|buffer=None, formats=None, shape=0, names=None, byteorder=sys.byteorder)|
arrayis, for most practical purposes, all a user needs to know to construct a record array.
formats is a string containing the format information of all fields.
Each format can be the letter code, such as
or longer name like
Int16. For a list of letter
codes or the longer names, see Table 4.1 or use
letterCode() function. A field of strings is specified by the
a, followed by an integer giving the maximum length; thus
a5 is the format for a field of strings of (maximum) length of 5.
The formats are separated by commas, and each cell
(element in a field) can be a numarray itself, by attaching a number or a
tuple in front of the format specification. So if
formats='i4,Float64,a5,3i2,(2,3)f4,Complex64,b1', the record array
1st field: (4-byte) integers 2nd field: double precision floating point numbers 3rd field: strings of length 5 4th field: short (2-byte) integers, each element is an array of shape=(3,) 5th field: single precision floating point numbers, each element is an array of shape=(2,3) 6th field: double precision complex numbers 7th field: (1-byte) Booleans
formatsspecification takes precedence over the data. For example, if a field is specified as integers in
buffer, but is specified as floats in
formats, it will be floats in the record array. If a field in the
bufferis not convertible to the corresponding data type in the
formatsspecification, e.g. from strings to numbers (integers, floats, Booleans) or vice versa, an exception will be raised.
shape is the shape of the record array. It can be an integer,
in which case it is equivalent to the number of rows in a table.
It can also be a tuple where the record array is an N-D array with
Records as its elements.
shape must be consistent with the
buffer for buffer types (5) and (6), explained below.
names is a string containing the names of the fields, separated by
commas. If there are more formats specified than names, then default
names will be used: If there are five fields specified in
names=None (default), then the field names will be:
c1, c2, c3, c4, c5. If
names="a,b", then the field
names will be:
a, b, c3, c4, c5.
If more names have been specified than there are formats, the extra names
will be discarded. If duplicate names are specified, a
will be raised. Field names are case sensitive, e.g. column
not be found if it is referred to as
(for example) when using the
byteorder is a string of the value
referring to big endian or little endian. This is useful when reading
(binary) data from a string or a file. If not specified, it will use the
sys.byteorder value and the result will be platform dependent for
string or file input.
The first argument,
buffer, may be any one of the following:
None (default). The data block in the record array will not be
initialized. The user must assign valid data before trying to read the
contents or before writing the record array to a disk file.
(2) a Python string containing binary data. For example:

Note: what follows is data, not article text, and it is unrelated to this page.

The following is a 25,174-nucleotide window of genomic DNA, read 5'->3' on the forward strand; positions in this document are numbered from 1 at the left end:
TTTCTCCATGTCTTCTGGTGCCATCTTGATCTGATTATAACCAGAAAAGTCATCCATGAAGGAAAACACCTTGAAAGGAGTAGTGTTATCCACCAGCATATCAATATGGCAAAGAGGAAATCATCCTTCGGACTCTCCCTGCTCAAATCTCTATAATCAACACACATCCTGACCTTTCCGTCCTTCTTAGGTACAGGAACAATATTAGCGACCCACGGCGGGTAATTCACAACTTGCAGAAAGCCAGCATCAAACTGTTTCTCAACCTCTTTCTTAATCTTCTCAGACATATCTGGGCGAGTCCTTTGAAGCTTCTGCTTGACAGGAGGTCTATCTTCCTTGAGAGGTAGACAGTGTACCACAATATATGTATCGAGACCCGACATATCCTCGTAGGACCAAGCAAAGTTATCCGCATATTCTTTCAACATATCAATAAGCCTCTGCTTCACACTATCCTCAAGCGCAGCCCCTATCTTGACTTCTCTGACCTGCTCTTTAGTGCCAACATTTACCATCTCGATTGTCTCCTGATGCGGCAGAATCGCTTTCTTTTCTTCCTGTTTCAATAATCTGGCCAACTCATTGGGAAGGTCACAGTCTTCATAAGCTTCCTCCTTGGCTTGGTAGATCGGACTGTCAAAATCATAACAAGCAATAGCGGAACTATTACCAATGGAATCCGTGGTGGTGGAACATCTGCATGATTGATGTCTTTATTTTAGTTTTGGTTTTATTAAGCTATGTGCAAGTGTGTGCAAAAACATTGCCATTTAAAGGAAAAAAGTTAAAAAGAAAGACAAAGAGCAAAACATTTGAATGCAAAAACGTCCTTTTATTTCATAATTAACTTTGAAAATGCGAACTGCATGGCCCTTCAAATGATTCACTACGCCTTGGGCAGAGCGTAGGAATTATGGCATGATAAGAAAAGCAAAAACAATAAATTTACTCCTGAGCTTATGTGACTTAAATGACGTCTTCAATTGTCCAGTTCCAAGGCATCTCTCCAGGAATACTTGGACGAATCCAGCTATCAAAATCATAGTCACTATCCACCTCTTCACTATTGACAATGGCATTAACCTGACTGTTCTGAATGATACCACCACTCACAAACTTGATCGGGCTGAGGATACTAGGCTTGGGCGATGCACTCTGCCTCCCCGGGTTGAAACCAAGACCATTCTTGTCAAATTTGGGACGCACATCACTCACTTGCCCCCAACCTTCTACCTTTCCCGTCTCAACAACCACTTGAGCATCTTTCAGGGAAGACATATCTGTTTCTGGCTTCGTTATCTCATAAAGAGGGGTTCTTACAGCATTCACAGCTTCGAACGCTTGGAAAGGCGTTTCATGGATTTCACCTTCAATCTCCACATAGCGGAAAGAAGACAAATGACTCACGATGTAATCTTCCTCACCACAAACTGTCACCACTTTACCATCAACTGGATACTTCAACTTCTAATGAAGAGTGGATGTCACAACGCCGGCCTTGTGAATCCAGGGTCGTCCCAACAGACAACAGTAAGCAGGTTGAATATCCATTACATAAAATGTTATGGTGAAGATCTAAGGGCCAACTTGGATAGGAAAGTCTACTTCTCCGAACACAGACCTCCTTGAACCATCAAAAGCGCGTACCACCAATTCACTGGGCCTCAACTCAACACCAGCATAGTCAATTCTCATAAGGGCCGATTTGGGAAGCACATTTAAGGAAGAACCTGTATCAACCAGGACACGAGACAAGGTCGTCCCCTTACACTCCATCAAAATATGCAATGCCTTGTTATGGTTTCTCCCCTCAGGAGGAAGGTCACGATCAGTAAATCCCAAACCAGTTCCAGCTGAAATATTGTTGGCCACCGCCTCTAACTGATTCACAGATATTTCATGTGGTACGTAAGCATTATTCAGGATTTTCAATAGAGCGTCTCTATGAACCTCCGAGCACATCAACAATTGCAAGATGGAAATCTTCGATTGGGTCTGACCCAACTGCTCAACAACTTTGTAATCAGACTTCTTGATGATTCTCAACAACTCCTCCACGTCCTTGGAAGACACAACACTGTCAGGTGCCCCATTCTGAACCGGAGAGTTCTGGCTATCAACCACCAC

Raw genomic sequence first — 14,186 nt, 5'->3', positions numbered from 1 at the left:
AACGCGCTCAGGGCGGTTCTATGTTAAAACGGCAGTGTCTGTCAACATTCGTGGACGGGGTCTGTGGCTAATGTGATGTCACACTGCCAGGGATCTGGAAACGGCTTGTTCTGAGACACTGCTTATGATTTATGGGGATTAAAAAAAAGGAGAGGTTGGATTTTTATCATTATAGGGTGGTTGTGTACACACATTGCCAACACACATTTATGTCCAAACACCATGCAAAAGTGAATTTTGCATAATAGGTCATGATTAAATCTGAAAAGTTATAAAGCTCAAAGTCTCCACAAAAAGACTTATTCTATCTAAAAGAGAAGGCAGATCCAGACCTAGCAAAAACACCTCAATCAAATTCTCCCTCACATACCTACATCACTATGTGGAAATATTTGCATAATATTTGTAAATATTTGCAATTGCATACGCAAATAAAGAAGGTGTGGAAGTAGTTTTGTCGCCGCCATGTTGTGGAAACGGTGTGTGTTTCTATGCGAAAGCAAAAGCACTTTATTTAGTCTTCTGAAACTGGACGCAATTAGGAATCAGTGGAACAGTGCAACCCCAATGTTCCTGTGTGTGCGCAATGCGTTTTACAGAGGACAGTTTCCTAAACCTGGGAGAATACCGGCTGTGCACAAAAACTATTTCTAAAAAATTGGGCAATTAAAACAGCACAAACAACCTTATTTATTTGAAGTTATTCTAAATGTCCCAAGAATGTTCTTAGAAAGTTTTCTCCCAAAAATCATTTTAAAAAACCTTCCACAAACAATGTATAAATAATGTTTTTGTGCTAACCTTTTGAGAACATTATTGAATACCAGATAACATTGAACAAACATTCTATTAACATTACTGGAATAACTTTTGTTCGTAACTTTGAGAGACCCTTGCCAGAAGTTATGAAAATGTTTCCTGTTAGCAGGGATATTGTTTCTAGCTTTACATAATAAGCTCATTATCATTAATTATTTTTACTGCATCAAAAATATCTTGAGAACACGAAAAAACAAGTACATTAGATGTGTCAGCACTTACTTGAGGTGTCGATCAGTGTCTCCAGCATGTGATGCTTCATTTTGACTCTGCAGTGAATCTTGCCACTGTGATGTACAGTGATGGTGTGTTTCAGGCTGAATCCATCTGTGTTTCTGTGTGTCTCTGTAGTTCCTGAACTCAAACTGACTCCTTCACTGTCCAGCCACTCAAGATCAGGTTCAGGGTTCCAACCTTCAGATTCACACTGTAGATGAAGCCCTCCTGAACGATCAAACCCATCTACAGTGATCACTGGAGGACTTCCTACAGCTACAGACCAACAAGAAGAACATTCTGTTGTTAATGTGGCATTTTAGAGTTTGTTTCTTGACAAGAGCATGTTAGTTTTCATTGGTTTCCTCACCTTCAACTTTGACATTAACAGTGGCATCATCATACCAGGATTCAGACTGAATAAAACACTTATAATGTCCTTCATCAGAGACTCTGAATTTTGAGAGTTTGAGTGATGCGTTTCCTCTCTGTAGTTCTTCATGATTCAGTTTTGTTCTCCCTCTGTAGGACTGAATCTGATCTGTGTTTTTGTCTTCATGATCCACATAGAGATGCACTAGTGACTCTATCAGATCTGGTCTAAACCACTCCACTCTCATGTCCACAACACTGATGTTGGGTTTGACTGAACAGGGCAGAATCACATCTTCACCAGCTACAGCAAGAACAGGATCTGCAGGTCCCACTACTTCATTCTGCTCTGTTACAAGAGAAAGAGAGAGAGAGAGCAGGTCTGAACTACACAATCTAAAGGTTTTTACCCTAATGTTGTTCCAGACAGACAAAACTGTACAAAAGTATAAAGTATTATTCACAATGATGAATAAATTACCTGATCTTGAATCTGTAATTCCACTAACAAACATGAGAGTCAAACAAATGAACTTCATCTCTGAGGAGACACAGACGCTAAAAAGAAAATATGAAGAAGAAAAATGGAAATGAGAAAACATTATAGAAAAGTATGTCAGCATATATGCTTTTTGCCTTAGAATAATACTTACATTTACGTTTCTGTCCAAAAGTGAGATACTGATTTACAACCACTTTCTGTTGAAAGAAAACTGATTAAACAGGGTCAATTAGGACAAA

>>> r=rec.array('abcdefg'*100, formats='i2,a3,i4', shape=3, byteorder='big') >>> print r RecArray[ (24930, 'cde', 1718051170), (25444, 'efg', 1633837924), (25958, 'gab', 1667523942) ]
(3) a Python file object for an open file. The data will be copied from
the file, starting at the current position of the read pointer, with
byte order as specified in
(4) a record array. This results in a deep copy of the input record array;
any other arguments to
array() will be silently ignored.
(5) a list of numarrays. There must be one such numarray for each field.
shape arguments to
array() are not
required, but if they are specified, they need to be consistent with the
input arrays. The shapes of all the input numarrays also need to be
consistent to one another.
# this will have 3 rows, each cell in the 2nd field is an array of 4 elements # note that the formats sepcification needs to reflect the data shape >>> arr1=numarray.arange(3) >>> arr2=numarray.arange(12,shape=(3,4)) >>> r=rec.array([arr1, arr2],formats='i2,4f4')
In this example,
arr2 is cast up to float.
(6) a list of sequences. Each sequence contains the number(s)/string(s) of a record. The example in the introduction uses such input, sometimes called longhand input. The data types are automatically determined after comparing all input data. Data of the same field will be cast to the highest type:
# the first field uses the highest data type: Float64 >>> r=rec.array([[1,'abc'],(3.5, 'xx')]); print r RecArray[ (1.0, 'abc'), (3.5, 'xx') ]
# overrule the first field to short integers, second field to shorter strings >>> r=rec.array([[1,'abc'],(3.5, 'xx')],formats='i2,a1'); print r RecArray[ (1, 'a'), (3, 'x') ]
>>> r=rec.array([[1,'abc'],('a', 'xx')]) ValueError: inconsistent data at row 1,field 0
A record array with multi-dimensional numarray cells in a field can also be constructed by using nested sequences:
>>> r=rec.array([[(11,12,13),'abc'],[(2,3,4), 'xx']]); print r RecArray[ (array([11, 12, 13]), 'abc'), (array([2, 3, 4]), 'xx') ]
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